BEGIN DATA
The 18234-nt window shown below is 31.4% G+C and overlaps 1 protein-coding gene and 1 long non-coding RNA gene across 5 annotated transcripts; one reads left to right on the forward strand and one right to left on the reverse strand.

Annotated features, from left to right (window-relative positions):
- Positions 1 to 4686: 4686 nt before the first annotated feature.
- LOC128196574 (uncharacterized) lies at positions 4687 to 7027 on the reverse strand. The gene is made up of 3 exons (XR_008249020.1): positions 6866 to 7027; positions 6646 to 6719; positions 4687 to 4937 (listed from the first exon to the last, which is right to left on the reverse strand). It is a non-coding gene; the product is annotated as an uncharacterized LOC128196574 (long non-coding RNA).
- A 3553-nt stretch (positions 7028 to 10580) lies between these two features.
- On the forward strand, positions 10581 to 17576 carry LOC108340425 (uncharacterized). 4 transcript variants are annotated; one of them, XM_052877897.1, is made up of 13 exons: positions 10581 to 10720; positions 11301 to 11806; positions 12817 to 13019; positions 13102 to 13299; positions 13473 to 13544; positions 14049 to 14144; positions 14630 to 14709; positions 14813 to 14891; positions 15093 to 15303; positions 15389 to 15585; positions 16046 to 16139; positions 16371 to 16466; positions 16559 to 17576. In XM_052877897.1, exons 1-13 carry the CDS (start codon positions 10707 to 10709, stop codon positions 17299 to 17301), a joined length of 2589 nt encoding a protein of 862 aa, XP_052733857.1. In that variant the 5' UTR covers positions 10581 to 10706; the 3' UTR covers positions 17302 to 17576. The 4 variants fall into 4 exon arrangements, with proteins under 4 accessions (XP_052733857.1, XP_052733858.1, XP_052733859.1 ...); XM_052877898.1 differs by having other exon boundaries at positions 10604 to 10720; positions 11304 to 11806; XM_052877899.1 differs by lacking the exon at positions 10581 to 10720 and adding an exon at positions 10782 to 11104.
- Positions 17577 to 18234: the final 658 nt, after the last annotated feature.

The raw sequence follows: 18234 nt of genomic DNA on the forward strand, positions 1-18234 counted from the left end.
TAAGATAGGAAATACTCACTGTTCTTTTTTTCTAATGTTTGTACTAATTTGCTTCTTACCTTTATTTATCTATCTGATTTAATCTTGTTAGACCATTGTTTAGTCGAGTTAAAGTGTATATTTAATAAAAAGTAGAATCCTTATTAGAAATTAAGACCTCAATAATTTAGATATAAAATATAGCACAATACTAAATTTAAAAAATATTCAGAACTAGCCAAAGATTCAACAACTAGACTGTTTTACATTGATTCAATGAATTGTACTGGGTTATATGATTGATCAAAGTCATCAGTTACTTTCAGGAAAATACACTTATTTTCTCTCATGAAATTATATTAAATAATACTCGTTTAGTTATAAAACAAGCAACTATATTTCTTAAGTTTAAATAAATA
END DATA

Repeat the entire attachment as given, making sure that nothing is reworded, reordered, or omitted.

The 18234-nt window shown below is 31.4% G+C and overlaps 1 protein-coding gene and 1 long non-coding RNA gene across 5 annotated transcripts; one reads left to right on the forward strand and one right to left on the reverse strand.

Annotated features, from left to right (window-relative positions):
- Positions 1 to 4686: 4686 nt before the first annotated feature.
- LOC128196574 (uncharacterized) lies at positions 4687 to 7027 on the reverse strand. The gene is made up of 3 exons (XR_008249020.1): positions 6866 to 7027; positions 6646 to 6719; positions 4687 to 4937 (listed from the first exon to the last, which is right to left on the reverse strand). It is a non-coding gene; the product is annotated as an uncharacterized LOC128196574 (long non-coding RNA).
- A 3553-nt stretch (positions 7028 to 10580) lies between these two features.
- On the forward strand, positions 10581 to 17576 carry LOC108340425 (uncharacterized). 4 transcript variants are annotated; one of them, XM_052877897.1, is made up of 13 exons: positions 10581 to 10720; positions 11301 to 11806; positions 12817 to 13019; positions 13102 to 13299; positions 13473 to 13544; positions 14049 to 14144; positions 14630 to 14709; positions 14813 to 14891; positions 15093 to 15303; positions 15389 to 15585; positions 16046 to 16139; positions 16371 to 16466; positions 16559 to 17576. In XM_052877897.1, exons 1-13 carry the CDS (start codon positions 10707 to 10709, stop codon positions 17299 to 17301), a joined length of 2589 nt encoding a protein of 862 aa, XP_052733857.1. In that variant the 5' UTR covers positions 10581 to 10706; the 3' UTR covers positions 17302 to 17576. The 4 variants fall into 4 exon arrangements, with proteins under 4 accessions (XP_052733857.1, XP_052733858.1, XP_052733859.1 ...); XM_052877898.1 differs by having other exon boundaries at positions 10604 to 10720; positions 11304 to 11806; XM_052877899.1 differs by lacking the exon at positions 10581 to 10720 and adding an exon at positions 10782 to 11104.
- Positions 17577 to 18234: the final 658 nt, after the last annotated feature.

The raw sequence follows: 18234 nt of genomic DNA on the forward strand, positions 1-18234 counted from the left end.
TAAGATAGGAAATACTCACTGTTCTTTTTTTCTAATGTTTGTACTAATTTGCTTCTTACCTTTATTTATCTATCTGATTTAATCTTGTTAGACCATTGTTTAGTCGAGTTAAAGTGTATATTTAATAAAAAGTAGAATCCTTATTAGAAATTAAGACCTCAATAATTTAGATATAAAATATAGCACAATACTAAATTTAAAAAATATTCAGAACTAGCCAAAGATTCAACAACTAGACTGTTTTACATTGATTCAATGAATTGTACTGGGTTATATGATTGATCAAAGTCATCAGTTACTTTCAGGAAAATACACTTATTTTCTCTCATGAAATTATATTAAATAATACTCGTTTAGTTATAAAACAAGCAACTATATTTCTTAAGTTTAAATAAATA